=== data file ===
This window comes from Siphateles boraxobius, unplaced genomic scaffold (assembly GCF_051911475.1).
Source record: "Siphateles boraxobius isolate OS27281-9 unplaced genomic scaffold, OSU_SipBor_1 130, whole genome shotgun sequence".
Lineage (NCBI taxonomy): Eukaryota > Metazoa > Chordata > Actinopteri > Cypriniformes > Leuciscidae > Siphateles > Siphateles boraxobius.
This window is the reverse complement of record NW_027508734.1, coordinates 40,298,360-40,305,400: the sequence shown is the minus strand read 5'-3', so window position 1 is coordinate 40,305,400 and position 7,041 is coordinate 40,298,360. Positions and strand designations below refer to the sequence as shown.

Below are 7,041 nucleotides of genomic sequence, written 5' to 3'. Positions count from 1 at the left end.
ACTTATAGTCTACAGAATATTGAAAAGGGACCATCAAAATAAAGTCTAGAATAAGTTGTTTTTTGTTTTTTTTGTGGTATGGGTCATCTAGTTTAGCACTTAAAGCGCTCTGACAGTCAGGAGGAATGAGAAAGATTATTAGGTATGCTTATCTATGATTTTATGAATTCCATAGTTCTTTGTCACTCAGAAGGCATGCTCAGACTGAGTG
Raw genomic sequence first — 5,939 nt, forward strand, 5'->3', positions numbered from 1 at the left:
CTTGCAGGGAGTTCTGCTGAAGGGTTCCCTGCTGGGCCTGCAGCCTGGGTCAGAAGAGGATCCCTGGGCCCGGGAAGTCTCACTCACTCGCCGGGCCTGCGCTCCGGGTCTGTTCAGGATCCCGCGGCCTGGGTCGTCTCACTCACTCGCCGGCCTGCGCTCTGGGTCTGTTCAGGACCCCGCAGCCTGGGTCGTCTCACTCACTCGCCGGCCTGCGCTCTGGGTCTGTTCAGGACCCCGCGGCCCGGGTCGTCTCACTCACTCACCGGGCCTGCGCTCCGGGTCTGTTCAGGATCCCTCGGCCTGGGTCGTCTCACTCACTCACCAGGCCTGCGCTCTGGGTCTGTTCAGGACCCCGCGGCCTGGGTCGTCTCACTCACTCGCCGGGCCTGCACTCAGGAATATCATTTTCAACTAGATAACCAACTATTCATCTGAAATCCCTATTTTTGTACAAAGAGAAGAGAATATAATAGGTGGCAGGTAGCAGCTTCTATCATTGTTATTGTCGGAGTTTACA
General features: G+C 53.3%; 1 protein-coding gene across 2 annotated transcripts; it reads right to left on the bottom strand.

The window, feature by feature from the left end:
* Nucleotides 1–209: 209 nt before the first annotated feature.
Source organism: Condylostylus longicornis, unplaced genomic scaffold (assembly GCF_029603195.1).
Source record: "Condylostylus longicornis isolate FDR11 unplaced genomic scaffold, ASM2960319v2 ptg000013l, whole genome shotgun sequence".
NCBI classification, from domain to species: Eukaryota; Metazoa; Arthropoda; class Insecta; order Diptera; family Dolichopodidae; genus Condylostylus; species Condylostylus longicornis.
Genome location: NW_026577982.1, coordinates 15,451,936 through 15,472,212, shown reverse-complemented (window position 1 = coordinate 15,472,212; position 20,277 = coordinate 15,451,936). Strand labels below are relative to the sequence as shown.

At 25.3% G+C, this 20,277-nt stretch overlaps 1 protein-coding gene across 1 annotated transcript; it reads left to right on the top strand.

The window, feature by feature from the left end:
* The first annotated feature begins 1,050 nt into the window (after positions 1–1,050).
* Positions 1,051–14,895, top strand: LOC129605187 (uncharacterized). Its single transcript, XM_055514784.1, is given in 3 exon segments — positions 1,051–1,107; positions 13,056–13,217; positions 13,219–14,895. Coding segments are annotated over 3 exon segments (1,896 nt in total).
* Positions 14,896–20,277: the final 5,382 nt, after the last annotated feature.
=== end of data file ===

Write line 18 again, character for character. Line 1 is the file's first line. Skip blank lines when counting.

* The first annotated feature begins 1,050 nt into the window (after positions 1–1,050).